Conference paper Open Access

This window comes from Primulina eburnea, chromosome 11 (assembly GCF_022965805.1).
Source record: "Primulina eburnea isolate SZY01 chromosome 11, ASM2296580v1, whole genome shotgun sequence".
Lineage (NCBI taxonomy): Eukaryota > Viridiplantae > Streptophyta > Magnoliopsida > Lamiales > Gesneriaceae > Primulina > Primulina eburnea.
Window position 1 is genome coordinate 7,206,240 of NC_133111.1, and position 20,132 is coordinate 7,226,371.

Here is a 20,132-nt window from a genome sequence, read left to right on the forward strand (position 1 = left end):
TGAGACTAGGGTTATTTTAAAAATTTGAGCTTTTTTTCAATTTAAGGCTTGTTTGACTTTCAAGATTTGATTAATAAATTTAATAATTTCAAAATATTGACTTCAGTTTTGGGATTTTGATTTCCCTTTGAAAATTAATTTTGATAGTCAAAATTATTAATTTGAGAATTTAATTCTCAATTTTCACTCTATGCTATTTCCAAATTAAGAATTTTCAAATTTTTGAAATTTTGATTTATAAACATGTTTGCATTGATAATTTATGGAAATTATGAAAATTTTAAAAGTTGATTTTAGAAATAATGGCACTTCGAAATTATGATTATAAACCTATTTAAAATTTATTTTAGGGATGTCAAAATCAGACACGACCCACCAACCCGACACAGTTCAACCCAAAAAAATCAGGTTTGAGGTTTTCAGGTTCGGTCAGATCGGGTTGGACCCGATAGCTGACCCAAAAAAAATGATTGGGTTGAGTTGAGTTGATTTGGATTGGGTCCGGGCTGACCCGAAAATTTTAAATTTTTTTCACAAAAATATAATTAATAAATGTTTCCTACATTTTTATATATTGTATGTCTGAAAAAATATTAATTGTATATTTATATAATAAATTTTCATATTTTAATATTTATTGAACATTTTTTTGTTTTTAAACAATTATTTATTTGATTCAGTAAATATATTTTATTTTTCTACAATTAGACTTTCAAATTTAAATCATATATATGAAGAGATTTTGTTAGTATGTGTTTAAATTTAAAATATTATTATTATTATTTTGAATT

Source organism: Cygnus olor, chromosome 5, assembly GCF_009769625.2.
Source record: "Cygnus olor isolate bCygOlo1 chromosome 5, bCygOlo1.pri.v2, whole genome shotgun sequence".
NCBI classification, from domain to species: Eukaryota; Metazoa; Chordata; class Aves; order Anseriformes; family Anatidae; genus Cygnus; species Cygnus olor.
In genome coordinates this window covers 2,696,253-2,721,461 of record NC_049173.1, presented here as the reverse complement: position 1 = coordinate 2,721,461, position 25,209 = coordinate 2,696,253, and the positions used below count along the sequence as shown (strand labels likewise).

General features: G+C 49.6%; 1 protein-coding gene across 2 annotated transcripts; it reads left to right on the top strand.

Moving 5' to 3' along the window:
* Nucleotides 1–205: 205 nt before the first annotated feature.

Text-based musical live coding (Collins et al, 2003) is approached from the notion of gesture as understood in embodied music cognition and sound-based composition such as to propose a framework for sound, movement and algorithms from a combined embodied-epistemic position. Live coding viewed as an extension of multi-scale studio based sound practices (Roads, 2015) for which human listening and machine listening (Collins, 2015; Van Nort, 2013) are the basis for intervention during the development process; yet positioned within the temporal framework of a performance. The programming language is an interface (Blackwell & Aaron, 2015) to a digital instrumental system that is understood as an epistemic tool (Magnusson,2009) that presumes the potential of various forms of machine agency (Brown, 2016 & 2016b; Bown, 2009) and software agents (Whalley, 2009). The necessary formalism(s) of this digital system sets up the conditions for which human compositional and improvisational actions are complimentary: whatever aspects of the code that are not being improvised in the moment are composed/designed, be it by the performer-programmer(s), or by someone or some software prior. The code that is executed is both descriptive and prescriptive as a score (Magnusson, 2011), while presenting itself for further updates . Bricolage programming describes interactive process of writing and executing code, hearing the output, conceptualizing the next move, and so on, as outlined in the process of action and reaction (McLean & Wiggins, 2010). This understanding of live coding presents a distinct approach to the archetypal notion of sound-producing gesture as grounded in embodied music cognition research and developed in sound-based composition.